Comment



                  • #10
                    Re: lifespan of an inflatable

                    Pardon my ignorance here-but I asked the man selling the Zodiac whether it was PVC or Hypalon-and he said he couldn't see anywhere on the boat what material it was...so how do you tell?

                    Comment



                    • #11
                      Re: lifespan of an inflatable

                      In general, Zodiac does not produce a boat in Hypalon that is available to the public, so it has a 99.999 percent chance of being PVC.
                      Elvin
                      My answers are like Zen...It may not be the answer you want, but it is generally the answer you need.

                      The 3 Rules:

                      1) Look in your service manual first...Then ask me if it is correct.
                      2) Understand that your desire to repair your engine does not mean that you have the ability to do so.
                      3) If you are confused, take your engine into a dealer..Then let them be confused...At least, in theory, they sent someone to outboard 101.

                      Comment



                      • #12
                        Re: lifespan of an inflatable

                        What's the year and model?
                        If it is a consumer model after about 1990 it is going to be PVC. I understand that there are different qualitiy levels of PVC. I have not had direct experience with Zodiacs but my impression is that they use a high quality material which MAY hold up better than the many of the Asia models. Zodiac seems to have a good reputation and there are satisfied owners out there. Certainly see many more older Zodiacs for sale than Asia brands. Again not speaking from experience and trying to "flush out" some opinions. Maybe someone else can comment.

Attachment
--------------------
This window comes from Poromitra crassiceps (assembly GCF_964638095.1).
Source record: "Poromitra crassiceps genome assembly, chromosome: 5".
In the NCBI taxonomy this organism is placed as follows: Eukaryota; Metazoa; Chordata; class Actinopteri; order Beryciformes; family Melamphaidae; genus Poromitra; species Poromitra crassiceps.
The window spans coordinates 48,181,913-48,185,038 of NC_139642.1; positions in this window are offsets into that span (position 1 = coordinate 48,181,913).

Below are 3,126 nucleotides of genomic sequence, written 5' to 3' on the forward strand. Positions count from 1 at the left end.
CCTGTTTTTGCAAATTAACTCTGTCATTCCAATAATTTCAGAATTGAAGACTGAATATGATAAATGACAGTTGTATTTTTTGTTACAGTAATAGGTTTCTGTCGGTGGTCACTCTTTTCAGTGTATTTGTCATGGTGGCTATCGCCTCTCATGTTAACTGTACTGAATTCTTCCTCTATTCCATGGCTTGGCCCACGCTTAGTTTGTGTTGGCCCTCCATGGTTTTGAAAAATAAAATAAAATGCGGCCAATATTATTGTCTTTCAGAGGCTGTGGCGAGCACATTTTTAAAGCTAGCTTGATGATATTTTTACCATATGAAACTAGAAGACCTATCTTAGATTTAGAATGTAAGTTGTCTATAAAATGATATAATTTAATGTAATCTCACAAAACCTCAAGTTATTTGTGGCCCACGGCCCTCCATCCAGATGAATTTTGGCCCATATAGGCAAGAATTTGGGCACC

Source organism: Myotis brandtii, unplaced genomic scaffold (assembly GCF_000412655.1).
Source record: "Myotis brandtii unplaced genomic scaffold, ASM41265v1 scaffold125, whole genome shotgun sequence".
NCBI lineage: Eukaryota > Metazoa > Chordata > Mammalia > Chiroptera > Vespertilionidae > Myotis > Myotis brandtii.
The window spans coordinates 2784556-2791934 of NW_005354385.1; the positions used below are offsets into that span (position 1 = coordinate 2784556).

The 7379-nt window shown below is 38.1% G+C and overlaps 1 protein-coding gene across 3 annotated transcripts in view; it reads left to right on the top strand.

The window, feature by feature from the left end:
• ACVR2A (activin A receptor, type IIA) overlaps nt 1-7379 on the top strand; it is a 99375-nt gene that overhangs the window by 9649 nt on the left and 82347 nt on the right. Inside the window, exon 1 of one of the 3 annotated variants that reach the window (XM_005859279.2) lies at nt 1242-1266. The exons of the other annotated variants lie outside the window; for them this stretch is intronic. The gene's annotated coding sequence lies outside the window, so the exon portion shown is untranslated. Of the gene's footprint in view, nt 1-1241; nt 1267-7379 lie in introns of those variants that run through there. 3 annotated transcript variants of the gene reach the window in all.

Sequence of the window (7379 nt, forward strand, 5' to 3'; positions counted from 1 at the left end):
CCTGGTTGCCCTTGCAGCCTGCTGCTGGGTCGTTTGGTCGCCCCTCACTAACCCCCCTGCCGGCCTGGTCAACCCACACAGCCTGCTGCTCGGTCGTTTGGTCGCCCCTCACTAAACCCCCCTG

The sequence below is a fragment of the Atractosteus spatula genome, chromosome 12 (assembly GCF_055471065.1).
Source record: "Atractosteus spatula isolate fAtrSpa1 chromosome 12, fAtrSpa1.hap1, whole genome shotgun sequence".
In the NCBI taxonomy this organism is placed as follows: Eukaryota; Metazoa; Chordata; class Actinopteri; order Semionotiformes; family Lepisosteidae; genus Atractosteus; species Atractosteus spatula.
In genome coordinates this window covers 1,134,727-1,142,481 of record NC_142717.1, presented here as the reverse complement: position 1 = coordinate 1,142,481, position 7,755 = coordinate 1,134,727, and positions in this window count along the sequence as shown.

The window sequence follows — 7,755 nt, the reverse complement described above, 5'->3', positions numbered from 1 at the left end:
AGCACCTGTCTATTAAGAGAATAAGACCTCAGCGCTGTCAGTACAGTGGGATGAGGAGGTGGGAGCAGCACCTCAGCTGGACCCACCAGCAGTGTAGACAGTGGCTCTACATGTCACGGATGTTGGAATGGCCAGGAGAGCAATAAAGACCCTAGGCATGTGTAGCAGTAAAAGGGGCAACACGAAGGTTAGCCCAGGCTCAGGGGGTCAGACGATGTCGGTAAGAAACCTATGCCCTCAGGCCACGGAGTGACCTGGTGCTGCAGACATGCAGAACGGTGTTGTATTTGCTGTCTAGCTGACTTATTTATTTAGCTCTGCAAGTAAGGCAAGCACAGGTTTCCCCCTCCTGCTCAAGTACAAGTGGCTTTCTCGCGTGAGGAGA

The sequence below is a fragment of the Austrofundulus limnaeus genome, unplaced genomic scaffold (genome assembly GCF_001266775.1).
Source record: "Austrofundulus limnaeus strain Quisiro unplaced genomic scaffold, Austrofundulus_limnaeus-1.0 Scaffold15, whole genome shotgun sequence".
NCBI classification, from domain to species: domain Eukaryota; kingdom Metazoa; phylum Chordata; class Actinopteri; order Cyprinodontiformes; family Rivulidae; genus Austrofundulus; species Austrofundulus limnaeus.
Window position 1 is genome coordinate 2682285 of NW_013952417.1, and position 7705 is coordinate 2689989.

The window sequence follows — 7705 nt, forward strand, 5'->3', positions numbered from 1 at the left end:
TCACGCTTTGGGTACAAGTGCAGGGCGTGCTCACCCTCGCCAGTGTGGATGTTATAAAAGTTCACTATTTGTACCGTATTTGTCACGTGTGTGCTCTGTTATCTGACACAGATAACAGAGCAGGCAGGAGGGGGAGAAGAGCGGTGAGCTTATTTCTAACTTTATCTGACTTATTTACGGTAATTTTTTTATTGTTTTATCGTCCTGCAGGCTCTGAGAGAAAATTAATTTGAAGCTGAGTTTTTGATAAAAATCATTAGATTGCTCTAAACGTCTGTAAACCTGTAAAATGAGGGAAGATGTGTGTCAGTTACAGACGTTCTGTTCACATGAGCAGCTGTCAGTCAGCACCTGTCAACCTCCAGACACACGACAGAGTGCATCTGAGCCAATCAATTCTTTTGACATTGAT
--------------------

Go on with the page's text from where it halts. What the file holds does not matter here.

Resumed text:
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                        • #13
                          Re: lifespan of an inflatable

                          Of course if its Deejaycee's boat-life will be measured in weeks not years no matter what its made of!

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                          • #14
                            Re: lifespan of an inflatable

                            My MKI and MKIII Futura are 21 years old with no major repairs. Patches here and there but that's the fault of the operator. Keep them free of grit and gravel, dry and out of the sun and you'll have em forever.

                            At the end of the day, they are not that hard to repair.

                            Comment



                            • #15
                              Re: lifespan of an inflatable

                              I have a 98 zodiac futura made with pvc. I inspected a number of used boats before I bought it. I have to admit that a well made hypalon boat (like the dink we used with our Westsail) will stand up to exposure and abuse much better than a pvc boat. It is also true that many of the hypalon boats I looked at had been directly exposed to excessive amounts of sun and were in really bad shape. Certainly a well cared for garage stored boat is the best bet regardless of material type.

                              The tube seams on the zodiac pvc boats are heat welded. I only saw heat welded seam issues on pvc boats that were totally sunbaked. I have never had issues with my tubes. However, the speed tubes, the pvc bottom seams and the transom are just glued in place. I looked at a number of older pvc boats that all had issues with these seams. I would expect them to be an issue at some point on any zodiac. Filling the boat with a few inches of water (the bathtub test) will show that even some pretty good looking boats have water leaking at points along the floor and seeping at the transom. It isn't always obvious without a test. I have repaired my Futura and none of the seams have separated or leaked since (almost two years). I go out to surf in my boat and it takes a pounding running over shoaling swells. I like my pvc boat, but think that anyone buying a used zodiac should expect to do some work on these seams at some point depending on age and exposure.